Indigenous DNA search

From a letter to the editor in today’s Herald in response to an opinion piece last week: Raymond Bradley: Charlatan tohunga alive and kicking

When Sir Peter Buck wrote “the old world of the Maori has passed away”, I refuse to believe he then advocated Maori should abandon all former knowledge and embrace science unremittingly.

While Sir Peter was an acclaimed academic, he was also steeped in his tikanga (Maori customs). I interpret from his writings that he was alerting his people to a paradigm shift in their lifestyle.

For Perspectives writer Professor Raymond Bradley to assume Peter Buck would have been appalled at the attitudes of some Maori (myself included) towards DNZ mapping is spurious and unscientific. Sir Peter would have asked the same questions. Like, who is driving the geneographic global bus? And why?

We are told that the cardinal thrust behind the indigenous DNA search comes from the reputable National Geographic magazine and a nameless wealthy American family. I am curious already.

But before the geneophiles can extract my whakapapataapuu (sacred gene bank) from me, I want to know, who owns what?

For instance, if the research team discovers a gene in my DNA profile that can cure cancer, who would own that gene?

James Waerea, Ponsonby

I have no bloodline of interest to anybody, a mongrel of colonialism with English, Danish and who knows what else mixed into the pot so I’m ill equipped to comment on whether others should participate in the study or not.

I can, however, be dismayed at the attitude expressed that a cure for cancer should be withheld based on an accident of birth. If any group holds the answer to a cure for any illness then they should be entitled to profit from it’s development and distribution. However, merely holding the gene within one’s makeup is only a tiny fraction of the story. There is no intellectual property, no years of research on how to discover the fact, to use it wisely and without causing further harm, and to make it available.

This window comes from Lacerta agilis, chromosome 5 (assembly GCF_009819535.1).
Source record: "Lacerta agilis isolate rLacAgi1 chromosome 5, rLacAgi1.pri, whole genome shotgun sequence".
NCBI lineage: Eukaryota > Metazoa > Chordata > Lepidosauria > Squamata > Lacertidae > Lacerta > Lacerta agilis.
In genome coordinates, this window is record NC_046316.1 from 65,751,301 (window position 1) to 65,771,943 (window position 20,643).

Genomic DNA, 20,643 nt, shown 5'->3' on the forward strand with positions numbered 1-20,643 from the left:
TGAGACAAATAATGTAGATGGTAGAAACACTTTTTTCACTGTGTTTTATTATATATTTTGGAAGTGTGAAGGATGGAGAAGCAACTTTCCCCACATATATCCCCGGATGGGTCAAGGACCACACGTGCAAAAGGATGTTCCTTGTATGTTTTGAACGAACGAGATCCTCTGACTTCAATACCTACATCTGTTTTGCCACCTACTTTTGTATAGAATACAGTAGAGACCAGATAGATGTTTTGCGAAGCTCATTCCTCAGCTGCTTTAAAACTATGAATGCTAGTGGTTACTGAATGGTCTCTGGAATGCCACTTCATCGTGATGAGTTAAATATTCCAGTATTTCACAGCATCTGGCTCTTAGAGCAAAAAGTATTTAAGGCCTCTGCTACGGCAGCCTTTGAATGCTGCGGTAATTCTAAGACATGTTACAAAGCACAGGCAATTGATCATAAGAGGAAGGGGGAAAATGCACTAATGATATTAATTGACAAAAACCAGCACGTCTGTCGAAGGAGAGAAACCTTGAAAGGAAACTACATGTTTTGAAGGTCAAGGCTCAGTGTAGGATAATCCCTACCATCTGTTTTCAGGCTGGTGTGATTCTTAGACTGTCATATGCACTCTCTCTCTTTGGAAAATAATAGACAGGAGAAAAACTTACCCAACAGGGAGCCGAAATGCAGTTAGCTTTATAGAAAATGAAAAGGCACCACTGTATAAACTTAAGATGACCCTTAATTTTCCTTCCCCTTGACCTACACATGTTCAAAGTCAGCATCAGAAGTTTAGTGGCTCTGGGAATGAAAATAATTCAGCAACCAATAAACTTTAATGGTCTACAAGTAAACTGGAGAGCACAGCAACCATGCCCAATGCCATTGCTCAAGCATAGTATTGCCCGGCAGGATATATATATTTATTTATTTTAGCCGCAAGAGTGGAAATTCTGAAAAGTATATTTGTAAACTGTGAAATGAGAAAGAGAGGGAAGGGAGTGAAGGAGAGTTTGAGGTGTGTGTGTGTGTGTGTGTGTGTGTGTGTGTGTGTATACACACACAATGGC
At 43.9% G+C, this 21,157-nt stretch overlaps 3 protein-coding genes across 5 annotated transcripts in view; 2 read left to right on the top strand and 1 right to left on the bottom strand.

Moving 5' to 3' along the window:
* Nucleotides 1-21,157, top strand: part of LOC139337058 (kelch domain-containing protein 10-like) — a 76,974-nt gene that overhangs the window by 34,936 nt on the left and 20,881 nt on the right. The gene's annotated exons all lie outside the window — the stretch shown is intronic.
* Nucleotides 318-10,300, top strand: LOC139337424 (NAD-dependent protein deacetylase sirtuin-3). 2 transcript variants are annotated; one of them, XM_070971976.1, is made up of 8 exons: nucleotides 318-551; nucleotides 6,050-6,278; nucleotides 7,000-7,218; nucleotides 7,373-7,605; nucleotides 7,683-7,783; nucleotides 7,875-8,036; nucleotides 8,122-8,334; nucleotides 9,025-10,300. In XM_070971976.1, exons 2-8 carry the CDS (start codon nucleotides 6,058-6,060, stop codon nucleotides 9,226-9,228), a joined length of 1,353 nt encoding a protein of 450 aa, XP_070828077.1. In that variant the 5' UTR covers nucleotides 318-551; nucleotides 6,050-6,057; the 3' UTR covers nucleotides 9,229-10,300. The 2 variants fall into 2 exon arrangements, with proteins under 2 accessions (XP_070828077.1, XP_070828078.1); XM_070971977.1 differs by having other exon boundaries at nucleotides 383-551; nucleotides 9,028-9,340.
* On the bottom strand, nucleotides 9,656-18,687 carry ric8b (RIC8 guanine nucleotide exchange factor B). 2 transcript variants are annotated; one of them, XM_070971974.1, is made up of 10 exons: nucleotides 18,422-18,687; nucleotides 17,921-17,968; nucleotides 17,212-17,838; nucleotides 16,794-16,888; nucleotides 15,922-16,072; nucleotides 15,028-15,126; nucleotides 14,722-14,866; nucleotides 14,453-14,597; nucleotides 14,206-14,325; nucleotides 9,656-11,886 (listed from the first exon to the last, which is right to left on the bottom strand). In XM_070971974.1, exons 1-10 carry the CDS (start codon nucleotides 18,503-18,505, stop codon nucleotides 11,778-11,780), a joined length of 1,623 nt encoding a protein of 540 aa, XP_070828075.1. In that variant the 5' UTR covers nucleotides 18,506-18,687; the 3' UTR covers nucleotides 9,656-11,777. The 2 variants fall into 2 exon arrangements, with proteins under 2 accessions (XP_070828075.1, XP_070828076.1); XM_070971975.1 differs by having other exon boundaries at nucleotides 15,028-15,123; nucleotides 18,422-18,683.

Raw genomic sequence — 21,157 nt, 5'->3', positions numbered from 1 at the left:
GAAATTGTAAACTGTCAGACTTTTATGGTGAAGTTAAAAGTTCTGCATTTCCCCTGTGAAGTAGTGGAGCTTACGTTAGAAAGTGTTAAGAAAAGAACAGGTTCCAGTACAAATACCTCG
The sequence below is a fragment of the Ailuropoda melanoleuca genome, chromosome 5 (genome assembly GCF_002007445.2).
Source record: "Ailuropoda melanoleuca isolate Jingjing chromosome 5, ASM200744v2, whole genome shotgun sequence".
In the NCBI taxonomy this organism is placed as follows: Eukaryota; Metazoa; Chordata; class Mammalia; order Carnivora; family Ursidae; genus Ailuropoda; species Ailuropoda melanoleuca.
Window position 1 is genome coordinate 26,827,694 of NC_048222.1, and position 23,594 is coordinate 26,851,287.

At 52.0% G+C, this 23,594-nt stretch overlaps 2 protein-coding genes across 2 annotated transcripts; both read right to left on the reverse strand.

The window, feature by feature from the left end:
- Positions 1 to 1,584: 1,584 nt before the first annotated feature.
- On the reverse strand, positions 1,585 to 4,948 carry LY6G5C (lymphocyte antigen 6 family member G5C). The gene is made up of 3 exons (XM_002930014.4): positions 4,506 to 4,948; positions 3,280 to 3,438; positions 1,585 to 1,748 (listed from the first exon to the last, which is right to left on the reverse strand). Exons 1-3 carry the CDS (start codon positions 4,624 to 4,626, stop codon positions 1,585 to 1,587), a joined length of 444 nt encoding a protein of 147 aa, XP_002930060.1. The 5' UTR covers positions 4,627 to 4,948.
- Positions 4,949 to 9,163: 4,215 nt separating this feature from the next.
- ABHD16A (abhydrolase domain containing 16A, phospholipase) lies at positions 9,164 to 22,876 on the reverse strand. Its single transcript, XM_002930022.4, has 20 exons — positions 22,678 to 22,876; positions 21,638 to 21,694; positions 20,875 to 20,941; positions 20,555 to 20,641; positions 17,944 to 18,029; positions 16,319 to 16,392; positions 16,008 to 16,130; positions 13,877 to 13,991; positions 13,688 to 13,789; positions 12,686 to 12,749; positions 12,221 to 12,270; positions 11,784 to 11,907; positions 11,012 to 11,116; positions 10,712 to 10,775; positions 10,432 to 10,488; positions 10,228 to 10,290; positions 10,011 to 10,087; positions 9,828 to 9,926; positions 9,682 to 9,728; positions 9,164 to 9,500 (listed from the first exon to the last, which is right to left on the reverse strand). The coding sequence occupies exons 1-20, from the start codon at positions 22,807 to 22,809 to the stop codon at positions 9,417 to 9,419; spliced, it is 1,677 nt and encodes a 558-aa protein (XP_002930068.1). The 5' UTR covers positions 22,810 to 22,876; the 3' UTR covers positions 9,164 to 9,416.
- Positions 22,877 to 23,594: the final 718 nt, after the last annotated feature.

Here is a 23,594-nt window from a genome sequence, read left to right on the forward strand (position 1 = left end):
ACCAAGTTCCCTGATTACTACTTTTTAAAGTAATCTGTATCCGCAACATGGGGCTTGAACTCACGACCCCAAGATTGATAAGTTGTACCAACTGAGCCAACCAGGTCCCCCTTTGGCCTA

To claim some special right to compensation for using the gene, as is implied, is a tragic consequence of capitalism. I’m guess James Waerea isn’t a blood donor, and isn’t signed up as an organ donor. In one little sentence he declares that such altruism is beyond him.

I made my position on this clear in my baby hearts post and nothing has changed. I don’t have the skills or expertise to harness certain bits of information. If you do, then great! I won’t mind if you earn a living from it, just don’t hold it too close…

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